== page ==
A bare and somewhat desolate stretch of rocky headland on Ibiza’s south-west coast has been transformed into a tourist spot and place of international interest due to the creation of contemporary art installation Time and Space. The Sculpture was commissioned by Cirque du Soleil founder Guy Laliberte and created by Australian artist Andrew Rogers. It is often referred to as Ibiza Stonehenge due to its similarity to that iconic British Landmark.
The monument consists of 13 huge Basalt columns arranged in a semicircular shape on the edge of the cliffs above tiny Cala Llentia. The central column of the structure is the largest and stands at over 20m tall, and is topped with 23 carat gold leaf. The monument was erected in 2014 amidst some controversy regarding planning permission and environmental rights and has not yet stopped raising questions regarding its purpose and meaning.
Modern art is always open to interpretation but this one really seems to have set peoples minds running. Due to its shape many think it was intended as a sundial, some think it is meant to be a compass and still more people think it is a signal, sign or landing zone for passing UFO’s.
Collective imaginations seem to be running wild due to the sculpture’s location in the grounds of Guy Laliberte’s Ibizan home. A man with a reputation for the eccentric, the Canadian not only created the world's most surreal circus experience but in 2009 was also the seventh person in the world to be sent into orbit as a Space Tourist and did so wearing a red nose, becoming the world’s first Space Clown. Many people seem to think that this experience in space must have something to do with his commissioning of this project and perhaps that is where the UFO ideas have come from or perhaps they are linked to the sculpture’s location overlooking Es Vedra Rock.
The Island of Es Vedra off the south coast of Ibiza has long been a site of myth and legend, its place in the history of Ibiza is surrounded by tales of religious sightings, satanic ritual, sea nymphs and sirens. In modern times people have reported the island interfering with watches, compasses and other technology as well as strange lights and cloud formations being seen above the rock. Many people head to Es Vedra to pray, meditate and otherwise connect with the energy of this mystical place and apparently Guy Laliberte did express that this was a part of his intention when commissioning the project.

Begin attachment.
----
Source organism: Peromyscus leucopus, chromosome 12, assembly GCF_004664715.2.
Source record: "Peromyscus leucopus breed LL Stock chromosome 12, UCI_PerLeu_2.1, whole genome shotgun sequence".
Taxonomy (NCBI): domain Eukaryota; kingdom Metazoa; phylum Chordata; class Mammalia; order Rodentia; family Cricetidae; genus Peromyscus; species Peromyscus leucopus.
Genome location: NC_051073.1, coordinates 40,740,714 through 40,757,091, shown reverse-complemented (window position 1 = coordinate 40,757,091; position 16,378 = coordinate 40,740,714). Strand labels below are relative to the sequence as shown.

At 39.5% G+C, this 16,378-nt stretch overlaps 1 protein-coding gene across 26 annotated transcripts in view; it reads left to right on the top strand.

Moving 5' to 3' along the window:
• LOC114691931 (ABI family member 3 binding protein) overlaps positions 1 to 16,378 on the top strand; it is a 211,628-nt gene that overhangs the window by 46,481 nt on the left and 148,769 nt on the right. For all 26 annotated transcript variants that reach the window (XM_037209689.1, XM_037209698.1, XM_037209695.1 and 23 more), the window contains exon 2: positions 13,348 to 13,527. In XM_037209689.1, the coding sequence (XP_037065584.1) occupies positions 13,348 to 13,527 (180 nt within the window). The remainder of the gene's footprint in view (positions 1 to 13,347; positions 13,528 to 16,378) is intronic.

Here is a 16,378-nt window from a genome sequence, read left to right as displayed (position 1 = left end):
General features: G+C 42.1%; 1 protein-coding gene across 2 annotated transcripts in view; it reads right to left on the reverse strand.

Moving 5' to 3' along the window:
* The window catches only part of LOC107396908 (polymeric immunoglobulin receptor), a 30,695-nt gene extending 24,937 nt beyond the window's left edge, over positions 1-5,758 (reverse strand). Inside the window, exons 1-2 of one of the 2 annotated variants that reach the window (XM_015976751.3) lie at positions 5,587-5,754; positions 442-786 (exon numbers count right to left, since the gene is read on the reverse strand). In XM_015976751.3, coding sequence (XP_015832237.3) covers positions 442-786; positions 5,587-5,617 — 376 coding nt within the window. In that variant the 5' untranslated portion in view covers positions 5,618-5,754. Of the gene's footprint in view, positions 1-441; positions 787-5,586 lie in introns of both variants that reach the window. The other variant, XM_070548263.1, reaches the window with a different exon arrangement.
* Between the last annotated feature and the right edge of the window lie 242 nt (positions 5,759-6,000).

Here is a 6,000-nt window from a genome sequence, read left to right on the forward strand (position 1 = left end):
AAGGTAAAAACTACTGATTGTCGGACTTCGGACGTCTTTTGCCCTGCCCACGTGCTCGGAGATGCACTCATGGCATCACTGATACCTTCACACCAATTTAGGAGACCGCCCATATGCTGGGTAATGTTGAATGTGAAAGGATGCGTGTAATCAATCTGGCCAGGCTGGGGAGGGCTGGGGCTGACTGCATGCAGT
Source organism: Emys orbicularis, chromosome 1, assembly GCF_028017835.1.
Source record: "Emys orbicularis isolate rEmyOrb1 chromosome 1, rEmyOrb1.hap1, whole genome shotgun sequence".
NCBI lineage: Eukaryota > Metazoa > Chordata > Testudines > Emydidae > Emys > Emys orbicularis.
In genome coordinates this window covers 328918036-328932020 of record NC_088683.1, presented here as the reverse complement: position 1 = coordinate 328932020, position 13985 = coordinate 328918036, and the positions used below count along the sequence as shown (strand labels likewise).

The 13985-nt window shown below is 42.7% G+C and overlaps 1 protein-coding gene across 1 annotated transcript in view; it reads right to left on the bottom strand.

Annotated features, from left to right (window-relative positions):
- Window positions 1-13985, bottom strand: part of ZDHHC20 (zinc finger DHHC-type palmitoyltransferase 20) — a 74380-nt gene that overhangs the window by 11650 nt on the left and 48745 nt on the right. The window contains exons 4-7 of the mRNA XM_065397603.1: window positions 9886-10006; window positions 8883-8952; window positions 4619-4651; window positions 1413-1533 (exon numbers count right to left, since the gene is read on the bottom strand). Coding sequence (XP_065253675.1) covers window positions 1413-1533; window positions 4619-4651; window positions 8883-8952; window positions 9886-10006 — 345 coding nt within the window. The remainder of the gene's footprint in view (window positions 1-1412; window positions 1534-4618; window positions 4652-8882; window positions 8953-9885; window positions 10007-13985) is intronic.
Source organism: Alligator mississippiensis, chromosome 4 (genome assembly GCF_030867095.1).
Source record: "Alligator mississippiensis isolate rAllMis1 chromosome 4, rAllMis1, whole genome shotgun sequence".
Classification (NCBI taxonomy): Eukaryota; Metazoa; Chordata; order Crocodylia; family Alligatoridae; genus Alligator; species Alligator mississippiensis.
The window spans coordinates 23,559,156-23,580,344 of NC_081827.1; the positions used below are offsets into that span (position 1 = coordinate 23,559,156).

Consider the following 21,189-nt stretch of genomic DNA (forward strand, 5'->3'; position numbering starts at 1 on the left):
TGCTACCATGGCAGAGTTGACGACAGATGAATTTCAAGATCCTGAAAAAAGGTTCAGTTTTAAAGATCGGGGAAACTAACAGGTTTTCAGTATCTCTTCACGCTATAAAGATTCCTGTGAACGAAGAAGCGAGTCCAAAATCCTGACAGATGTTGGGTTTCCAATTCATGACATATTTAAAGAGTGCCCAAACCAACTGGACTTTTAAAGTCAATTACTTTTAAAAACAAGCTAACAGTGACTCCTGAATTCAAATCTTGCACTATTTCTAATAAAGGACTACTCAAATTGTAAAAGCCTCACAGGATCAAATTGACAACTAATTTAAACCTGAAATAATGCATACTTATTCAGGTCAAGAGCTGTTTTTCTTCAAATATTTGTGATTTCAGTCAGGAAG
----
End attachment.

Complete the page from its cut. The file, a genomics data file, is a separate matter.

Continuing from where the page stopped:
The Artist himself Andrew Rogers has said many things about his work but none seem to have definitively answered anyone’s questions. Rogers is one of the world's leading contemporary artists and the creator of the world’s largest land art project entitled ‘Rhythms of Life’. The project consists of 51 geoglyphs (massive stones structures) scattered across deserts, forests, cliffs and glaciers in 16 countries across the world, he created Time and Space as a piece to be included in this larger project. Rogers talks about creating pieces that connect people with their land and with their heritage, about creating work that connects to the past and remains for the future. When talking of this work specifically he speaks of the columns being arranged along an elliptical shape reminiscent of the paths of the planets, he also says there’s a mathematical connection to the Fibonacci sequence which recurs over and over again throughout nature.
Whatever their real intentions and whatever the true meaning of this sculpture, the fact remains that it is a unique and wonderful sight well worth a visit. Perched on the west facing cliffs as it is this sculpture is beautiful at all times but especially when viewed in the evening when the basalt columns change colour in the dying light and the rays of the setting sun reflect off the gold leaf tipping the central column.
Unique though it is, this sight is seldom busy as many people do not seem to be aware of its existence. To visit drive towards Cala Conta or Cala Tarida and then follow signs to smaller Cala Codolar, you can park at the beach where there are toilets and a lovely beach restaurant and then it’s just a short walk up the hills south to the monument. There is some limited parking directly behind the monument affording easier, flatter (although not paved) access to the site.
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